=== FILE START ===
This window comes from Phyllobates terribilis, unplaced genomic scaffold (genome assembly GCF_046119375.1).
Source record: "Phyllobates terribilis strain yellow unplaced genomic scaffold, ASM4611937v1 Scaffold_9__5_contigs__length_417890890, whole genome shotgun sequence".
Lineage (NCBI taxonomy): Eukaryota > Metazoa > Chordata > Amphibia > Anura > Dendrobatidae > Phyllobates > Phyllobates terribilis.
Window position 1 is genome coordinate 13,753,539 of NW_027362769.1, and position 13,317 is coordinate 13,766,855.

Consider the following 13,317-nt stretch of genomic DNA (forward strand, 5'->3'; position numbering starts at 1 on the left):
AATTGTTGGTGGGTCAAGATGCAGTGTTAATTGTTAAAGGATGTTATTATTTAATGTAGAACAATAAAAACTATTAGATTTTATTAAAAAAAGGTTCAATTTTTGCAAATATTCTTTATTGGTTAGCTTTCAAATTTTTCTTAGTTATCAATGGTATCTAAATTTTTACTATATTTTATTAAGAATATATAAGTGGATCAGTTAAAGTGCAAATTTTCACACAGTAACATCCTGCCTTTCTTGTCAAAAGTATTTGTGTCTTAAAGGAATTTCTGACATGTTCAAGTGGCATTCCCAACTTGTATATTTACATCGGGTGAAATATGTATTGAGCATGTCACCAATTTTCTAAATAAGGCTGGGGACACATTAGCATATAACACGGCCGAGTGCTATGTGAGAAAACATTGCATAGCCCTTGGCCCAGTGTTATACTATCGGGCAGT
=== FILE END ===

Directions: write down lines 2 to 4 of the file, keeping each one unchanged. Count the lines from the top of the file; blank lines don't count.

Source record: "Phyllobates terribilis strain yellow unplaced genomic scaffold, ASM4611937v1 Scaffold_9__5_contigs__length_417890890, whole genome shotgun sequence".
Lineage (NCBI taxonomy): Eukaryota > Metazoa > Chordata > Amphibia > Anura > Dendrobatidae > Phyllobates > Phyllobates terribilis.
Window position 1 is genome coordinate 13,753,539 of NW_027362769.1, and position 13,317 is coordinate 13,766,855.